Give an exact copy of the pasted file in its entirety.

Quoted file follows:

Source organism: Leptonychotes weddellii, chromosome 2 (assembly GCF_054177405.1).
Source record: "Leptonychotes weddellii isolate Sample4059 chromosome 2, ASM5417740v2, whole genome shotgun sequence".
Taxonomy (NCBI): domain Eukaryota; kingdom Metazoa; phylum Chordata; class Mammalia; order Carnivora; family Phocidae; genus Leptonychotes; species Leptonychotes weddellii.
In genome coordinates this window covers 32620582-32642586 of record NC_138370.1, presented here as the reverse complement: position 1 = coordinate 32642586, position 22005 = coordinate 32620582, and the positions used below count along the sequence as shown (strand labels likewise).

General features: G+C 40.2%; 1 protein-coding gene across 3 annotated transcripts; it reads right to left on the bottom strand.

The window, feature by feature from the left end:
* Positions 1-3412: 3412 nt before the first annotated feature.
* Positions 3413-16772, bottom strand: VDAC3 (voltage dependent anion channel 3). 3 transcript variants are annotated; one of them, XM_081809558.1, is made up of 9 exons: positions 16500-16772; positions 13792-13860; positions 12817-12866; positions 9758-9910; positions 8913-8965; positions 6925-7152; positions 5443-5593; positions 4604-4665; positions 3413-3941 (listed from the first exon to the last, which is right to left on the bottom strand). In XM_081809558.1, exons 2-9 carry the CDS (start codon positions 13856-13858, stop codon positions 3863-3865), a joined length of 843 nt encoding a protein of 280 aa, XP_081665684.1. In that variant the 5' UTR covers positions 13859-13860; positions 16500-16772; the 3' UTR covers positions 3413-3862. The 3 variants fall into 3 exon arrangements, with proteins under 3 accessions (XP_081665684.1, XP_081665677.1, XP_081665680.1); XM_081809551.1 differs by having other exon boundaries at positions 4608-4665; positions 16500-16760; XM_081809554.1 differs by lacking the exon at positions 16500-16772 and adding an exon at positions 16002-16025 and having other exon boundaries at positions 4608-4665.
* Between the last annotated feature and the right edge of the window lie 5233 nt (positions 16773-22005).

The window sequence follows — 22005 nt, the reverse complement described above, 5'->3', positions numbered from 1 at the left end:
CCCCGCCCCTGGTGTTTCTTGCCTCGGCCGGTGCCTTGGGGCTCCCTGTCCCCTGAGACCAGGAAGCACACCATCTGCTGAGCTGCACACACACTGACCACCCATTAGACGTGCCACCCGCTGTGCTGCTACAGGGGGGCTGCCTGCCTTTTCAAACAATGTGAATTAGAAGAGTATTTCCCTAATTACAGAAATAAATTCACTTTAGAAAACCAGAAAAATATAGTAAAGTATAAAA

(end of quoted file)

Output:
Source organism: Leptonychotes weddellii, chromosome 2 (assembly GCF_054177405.1).
Source record: "Leptonychotes weddellii isolate Sample4059 chromosome 2, ASM5417740v2, whole genome shotgun sequence".
Taxonomy (NCBI): domain Eukaryota; kingdom Metazoa; phylum Chordata; class Mammalia; order Carnivora; family Phocidae; genus Leptonychotes; species Leptonychotes weddellii.
In genome coordinates this window covers 32620582-32642586 of record NC_138370.1, presented here as the reverse complement: position 1 = coordinate 32642586, position 22005 = coordinate 32620582, and the positions used below count along the sequence as shown (strand labels likewise).

General features: G+C 40.2%; 1 protein-coding gene across 3 annotated transcripts; it reads right to left on the bottom strand.

The window, feature by feature from the left end:
* Positions 1-3412: 3412 nt before the first annotated feature.
* Positions 3413-16772, bottom strand: VDAC3 (voltage dependent anion channel 3). 3 transcript variants are annotated; one of them, XM_081809558.1, is made up of 9 exons: positions 16500-16772; positions 13792-13860; positions 12817-12866; positions 9758-9910; positions 8913-8965; positions 6925-7152; positions 5443-5593; positions 4604-4665; positions 3413-3941 (listed from the first exon to the last, which is right to left on the bottom strand). In XM_081809558.1, exons 2-9 carry the CDS (start codon positions 13856-13858, stop codon positions 3863-3865), a joined length of 843 nt encoding a protein of 280 aa, XP_081665684.1. In that variant the 5' UTR covers positions 13859-13860; positions 16500-16772; the 3' UTR covers positions 3413-3862. The 3 variants fall into 3 exon arrangements, with proteins under 3 accessions (XP_081665684.1, XP_081665677.1, XP_081665680.1); XM_081809551.1 differs by having other exon boundaries at positions 4608-4665; positions 16500-16760; XM_081809554.1 differs by lacking the exon at positions 16500-16772 and adding an exon at positions 16002-16025 and having other exon boundaries at positions 4608-4665.
* Between the last annotated feature and the right edge of the window lie 5233 nt (positions 16773-22005).

The window sequence follows — 22005 nt, the reverse complement described above, 5'->3', positions numbered from 1 at the left end:
CCCCGCCCCTGGTGTTTCTTGCCTCGGCCGGTGCCTTGGGGCTCCCTGTCCCCTGAGACCAGGAAGCACACCATCTGCTGAGCTGCACACACACTGACCACCCATTAGACGTGCCACCCGCTGTGCTGCTACAGGGGGGCTGCCTGCCTTTTCAAACAATGTGAATTAGAAGAGTATTTCCCTAATTACAGAAATAAATTCACTTTAGAAAACCAGAAAAATATAGTAAAGTATAAAA